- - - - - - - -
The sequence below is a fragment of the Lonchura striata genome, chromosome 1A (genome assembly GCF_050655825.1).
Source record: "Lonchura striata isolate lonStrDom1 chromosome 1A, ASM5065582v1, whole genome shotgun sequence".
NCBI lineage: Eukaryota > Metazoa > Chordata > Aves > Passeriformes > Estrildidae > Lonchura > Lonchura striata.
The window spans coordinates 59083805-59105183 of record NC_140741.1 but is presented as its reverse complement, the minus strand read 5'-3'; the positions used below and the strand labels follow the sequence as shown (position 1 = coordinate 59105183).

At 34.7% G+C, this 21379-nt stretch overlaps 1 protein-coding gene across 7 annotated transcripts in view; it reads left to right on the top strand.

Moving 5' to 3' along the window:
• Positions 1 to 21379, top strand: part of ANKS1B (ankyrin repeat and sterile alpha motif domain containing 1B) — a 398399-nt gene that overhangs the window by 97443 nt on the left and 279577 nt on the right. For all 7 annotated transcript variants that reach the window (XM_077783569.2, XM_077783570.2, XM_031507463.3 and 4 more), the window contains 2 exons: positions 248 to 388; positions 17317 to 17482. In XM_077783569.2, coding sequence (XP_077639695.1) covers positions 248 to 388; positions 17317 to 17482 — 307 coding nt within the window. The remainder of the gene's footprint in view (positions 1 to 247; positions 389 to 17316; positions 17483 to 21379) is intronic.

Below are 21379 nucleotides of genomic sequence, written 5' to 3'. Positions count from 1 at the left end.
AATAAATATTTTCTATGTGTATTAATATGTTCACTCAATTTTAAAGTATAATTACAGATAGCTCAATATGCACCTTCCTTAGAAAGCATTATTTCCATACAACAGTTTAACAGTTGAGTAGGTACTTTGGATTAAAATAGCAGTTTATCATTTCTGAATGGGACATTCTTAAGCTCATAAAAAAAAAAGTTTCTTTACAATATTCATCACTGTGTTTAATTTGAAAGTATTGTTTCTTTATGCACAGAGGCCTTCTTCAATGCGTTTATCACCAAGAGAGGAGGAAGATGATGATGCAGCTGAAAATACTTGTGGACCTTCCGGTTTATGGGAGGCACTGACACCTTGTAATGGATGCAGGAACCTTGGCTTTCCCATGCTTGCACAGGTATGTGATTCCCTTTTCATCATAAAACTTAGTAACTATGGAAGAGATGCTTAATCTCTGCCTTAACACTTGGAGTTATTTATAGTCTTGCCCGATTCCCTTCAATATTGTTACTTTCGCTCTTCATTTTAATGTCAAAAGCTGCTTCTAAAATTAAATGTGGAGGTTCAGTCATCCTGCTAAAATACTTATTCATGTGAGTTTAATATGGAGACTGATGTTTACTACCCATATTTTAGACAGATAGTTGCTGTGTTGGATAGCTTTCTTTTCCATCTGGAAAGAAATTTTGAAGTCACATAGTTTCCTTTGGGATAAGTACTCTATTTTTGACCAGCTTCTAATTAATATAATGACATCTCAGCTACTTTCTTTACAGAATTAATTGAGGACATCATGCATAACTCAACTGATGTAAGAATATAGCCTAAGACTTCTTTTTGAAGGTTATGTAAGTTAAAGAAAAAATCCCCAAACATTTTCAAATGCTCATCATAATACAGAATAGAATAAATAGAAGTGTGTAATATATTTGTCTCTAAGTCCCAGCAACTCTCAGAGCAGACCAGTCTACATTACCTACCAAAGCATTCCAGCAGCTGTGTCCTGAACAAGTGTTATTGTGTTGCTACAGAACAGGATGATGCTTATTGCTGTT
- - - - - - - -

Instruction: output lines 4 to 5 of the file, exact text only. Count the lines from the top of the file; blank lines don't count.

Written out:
The window spans coordinates 59083805-59105183 of record NC_140741.1 but is presented as its reverse complement, the minus strand read 5'-3'; the positions used below and the strand labels follow the sequence as shown (position 1 = coordinate 59105183).

At 34.7% G+C, this 21379-nt stretch overlaps 1 protein-coding gene across 7 annotated transcripts in view; it reads left to right on the top strand.